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She offers therapy to pets and people alike

Veterinary technician Pam Dickens cares for ailing dogs at her home and takes pets to medical centers to cheer patients.

By JOSH ZIMMER
Published November 30, 2003

ODESSA - The future looked bleak for the small dog deserted in a park near the Sunshine Skyway.

Then a St. Petersburg College student rescued the pup. As it turned out, she also knew Pam Dickens. The unwanted dog had no idea how important the connection would be.

Dickens is a longtime teacher in the college's veterinary technology program with a well-known love for dogs. Soon, the once helpless mixed-breed was enjoying the good life at Dickens' roomy house in Odessa. Another wet nose for the collection.

Dickens, a veterinary technician in New Port Richey, and her extremely patient husband, Bill, care for 13 dogs at their 5-acre spread off Belmac Road. Although most of the dogs live in a specially built kennel, there's enough tail-wagging going on to make walking a challenge. A well-paid dog sitter watches the animals when she and her husband are away.

"I'm a crazy kook with all these dogs," she said.

Most of the dogs have medical conditions, including cancer and missing limbs.

Mullin, a black Lab-greyhound mix, is undergoing chemotherapy. Rusty, a golden retriever with a craggy snout, has nose cancer. Chicklet, the newest dog, is a chihuahua-Pekingese mix born with a deformed front-right elbow. Pill regimens for the dogs are marked out a week in advance.

No one seems surprised by Dickens' generosity. If anything, they're awed that she is so modest and softspoken.

At 41, Dickens is a respected teacher, humanitarian and distance runner who helped organize the annual Trail Luna Chicks Ultramarathon through Starkey Wilderness Park. The event includes a half-marathon and 50-kilometer and 50-mile races.

She's also finishing up a yearlong stint as the national spokeswoman for Purina's Beneful Smart Spa program, a position that required her to travel around the country promoting Purina foods and specialty dog care such as grooming, teeth cleaning and massages.

"She's probably the best person wrapped up in a little body you'll ever find," said running partner Elaine Anthony, a fellow SPC teacher who met Dickens in the early 1980s. "She thinks about everybody but herself. She's always been that way. Once you meet her, you fall in love with her."

Dickens, who works at Animal Care Center in New Port Richey, was born in Hawaii to an Army family. One of five kids, she speaks fondly of Hawaii's spectacular surroundings. She always liked animals, though cats were a sensitive issue.

"My dad didn't like cats," she said.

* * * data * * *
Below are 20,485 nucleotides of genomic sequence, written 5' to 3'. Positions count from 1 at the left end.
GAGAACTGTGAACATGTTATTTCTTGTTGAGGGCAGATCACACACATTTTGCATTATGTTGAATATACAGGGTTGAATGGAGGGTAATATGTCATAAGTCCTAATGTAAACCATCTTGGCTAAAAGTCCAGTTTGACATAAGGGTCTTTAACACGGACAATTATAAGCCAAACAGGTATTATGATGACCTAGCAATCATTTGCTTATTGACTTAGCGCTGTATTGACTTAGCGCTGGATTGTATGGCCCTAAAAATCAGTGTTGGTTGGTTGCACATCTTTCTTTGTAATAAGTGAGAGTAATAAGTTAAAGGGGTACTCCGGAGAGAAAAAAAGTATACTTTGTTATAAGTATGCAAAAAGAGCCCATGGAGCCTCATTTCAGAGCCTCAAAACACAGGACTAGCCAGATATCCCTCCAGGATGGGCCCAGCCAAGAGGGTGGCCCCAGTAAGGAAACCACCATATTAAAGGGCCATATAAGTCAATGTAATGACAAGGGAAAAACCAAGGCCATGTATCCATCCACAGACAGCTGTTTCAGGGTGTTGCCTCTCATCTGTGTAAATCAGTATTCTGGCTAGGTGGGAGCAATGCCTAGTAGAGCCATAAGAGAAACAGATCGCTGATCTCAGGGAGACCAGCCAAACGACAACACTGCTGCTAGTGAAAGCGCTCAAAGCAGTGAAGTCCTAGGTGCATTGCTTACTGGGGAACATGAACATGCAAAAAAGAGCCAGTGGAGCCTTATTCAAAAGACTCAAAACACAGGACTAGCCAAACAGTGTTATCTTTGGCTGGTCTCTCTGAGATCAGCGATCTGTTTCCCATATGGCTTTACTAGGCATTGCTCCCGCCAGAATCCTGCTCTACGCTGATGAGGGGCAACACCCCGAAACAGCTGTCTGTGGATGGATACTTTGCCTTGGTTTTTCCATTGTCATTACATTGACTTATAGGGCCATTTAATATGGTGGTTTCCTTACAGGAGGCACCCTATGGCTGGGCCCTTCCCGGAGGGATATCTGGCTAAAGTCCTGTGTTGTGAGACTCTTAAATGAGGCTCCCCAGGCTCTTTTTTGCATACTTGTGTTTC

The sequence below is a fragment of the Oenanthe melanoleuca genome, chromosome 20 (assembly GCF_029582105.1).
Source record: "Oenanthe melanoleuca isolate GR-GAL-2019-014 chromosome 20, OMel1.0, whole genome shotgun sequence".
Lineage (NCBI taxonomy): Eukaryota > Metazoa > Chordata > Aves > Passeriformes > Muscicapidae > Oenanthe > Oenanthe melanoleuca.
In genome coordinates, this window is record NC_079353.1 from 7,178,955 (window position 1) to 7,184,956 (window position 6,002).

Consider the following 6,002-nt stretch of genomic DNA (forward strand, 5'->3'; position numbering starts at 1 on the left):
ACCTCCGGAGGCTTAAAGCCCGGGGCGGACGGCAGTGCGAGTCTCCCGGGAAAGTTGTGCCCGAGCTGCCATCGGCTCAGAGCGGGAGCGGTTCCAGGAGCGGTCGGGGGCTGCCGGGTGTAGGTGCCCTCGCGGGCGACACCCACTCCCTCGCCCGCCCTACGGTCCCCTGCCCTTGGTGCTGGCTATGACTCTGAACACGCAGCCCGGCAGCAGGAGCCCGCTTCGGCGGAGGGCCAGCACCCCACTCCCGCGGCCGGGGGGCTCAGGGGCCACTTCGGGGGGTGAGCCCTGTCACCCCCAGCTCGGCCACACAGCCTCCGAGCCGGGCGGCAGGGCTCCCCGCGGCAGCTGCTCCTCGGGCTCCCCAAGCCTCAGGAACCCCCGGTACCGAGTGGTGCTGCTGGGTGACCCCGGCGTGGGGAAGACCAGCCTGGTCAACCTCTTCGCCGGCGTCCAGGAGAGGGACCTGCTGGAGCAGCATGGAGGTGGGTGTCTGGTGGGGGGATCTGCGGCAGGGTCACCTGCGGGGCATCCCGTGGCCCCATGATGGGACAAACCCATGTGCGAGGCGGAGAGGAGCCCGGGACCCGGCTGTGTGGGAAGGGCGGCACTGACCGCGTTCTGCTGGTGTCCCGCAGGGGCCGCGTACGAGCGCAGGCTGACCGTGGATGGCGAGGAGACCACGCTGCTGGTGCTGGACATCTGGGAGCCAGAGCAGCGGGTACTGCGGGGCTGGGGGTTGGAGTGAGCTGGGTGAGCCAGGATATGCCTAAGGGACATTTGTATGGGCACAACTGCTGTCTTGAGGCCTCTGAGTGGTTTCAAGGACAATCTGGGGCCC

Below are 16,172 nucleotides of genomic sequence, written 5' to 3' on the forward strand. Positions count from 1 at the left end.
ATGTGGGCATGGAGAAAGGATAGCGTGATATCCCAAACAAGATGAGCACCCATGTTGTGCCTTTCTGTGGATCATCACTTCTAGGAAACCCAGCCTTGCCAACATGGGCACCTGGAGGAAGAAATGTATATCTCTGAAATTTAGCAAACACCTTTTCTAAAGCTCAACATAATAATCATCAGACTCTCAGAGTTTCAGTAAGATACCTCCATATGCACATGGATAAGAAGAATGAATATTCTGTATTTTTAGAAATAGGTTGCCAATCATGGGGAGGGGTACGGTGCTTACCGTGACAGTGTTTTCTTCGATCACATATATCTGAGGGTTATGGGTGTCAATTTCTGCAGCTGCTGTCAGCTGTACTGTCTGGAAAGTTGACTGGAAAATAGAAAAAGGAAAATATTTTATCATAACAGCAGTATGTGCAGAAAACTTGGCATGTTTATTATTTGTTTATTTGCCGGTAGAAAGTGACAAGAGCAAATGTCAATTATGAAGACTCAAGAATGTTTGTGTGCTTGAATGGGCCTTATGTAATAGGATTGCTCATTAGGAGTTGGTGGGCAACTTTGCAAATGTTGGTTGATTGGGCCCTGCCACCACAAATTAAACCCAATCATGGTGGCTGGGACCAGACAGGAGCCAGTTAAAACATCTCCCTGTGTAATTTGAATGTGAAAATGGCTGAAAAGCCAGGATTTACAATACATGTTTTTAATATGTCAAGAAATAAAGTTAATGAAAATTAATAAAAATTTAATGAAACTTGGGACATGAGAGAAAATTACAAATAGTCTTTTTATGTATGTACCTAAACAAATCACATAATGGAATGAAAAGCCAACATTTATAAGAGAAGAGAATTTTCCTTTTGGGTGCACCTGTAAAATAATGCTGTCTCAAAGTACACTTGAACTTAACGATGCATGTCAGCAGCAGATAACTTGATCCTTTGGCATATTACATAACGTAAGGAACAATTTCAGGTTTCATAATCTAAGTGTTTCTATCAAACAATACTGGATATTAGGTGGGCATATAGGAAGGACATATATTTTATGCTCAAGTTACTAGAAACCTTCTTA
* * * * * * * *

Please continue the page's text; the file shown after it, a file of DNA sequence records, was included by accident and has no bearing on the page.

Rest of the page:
The family moved to Tampa in 1972 when her father retired. She met her future husband when he came around the house one day with his best friend, who had started dating Dickens' older sister.

After graduating from high school, she entered St. Petersburg Junior College, now St. Petersburg College. She got married. She was a natural for the veterinary field and, after earning her degree in 1982, quickly found work as a veterinary technician.

Although the title does not indicate so - it's a sore point among her colleagues - veterinary technicians are animal nurses, she said.

Over the next two decades, Dickens continued to impress friends and co-workers with her dedication and upbeat personality. She began teaching a professional development course at the college, started working as a nutrition consultant for Purina at veterinary conferences and pet shows, and found time to pursue her one great hobby: long-distance running. The training came in handy when she carried the Olympic torch through part of Tampa for the 1996 Olympic Games.

Dr. Tom Krall, an instructor in charge of SPC's program for out-of-area veterinary technician students, is particularly impressed by Dickens' commitment to pet therapy.

Research shows that pets lift patients' moods and, perhaps, improve their physical health. Dickens began bringing pets to area medical centers years ago. Unlike other pet therapists who sometimes seek notoriety, she goes about her work quietly, Krall said.

"She just does it and doesn't expect anything," Krall said.

While describing the Purina job as an honor and an extra source of income, Dickens clearly does not seek the limelight. Her approach in front of the television camera is distinctly low key. During shoots at television stations around the country, she makes sure her dog Kelby, a rescued terrier-mix who can pretend to pray, draws most of the attention.

"The travel is fun, but I don't like being in front of the camera," said Dickens, who moved to Odessa from Carrollwood three years ago. "I focus on Kelby. He relaxes me."

Once the Purina job ends, Dickens has plenty to fall back on: a profession she loves and a husband who shares her passion for running. On Dec. 28, dozens of long-distance runners are expected to descend on Starkey for the fifth annual Trail Luna Chicks Ultramarathon.

And there are always people who can benefit from pet therapy. Working for Purina forced her to cut back her schedule.

"I have a busy life," Dickens said. "But it's good."

[Last modified November 30, 2003, 01:16:37]


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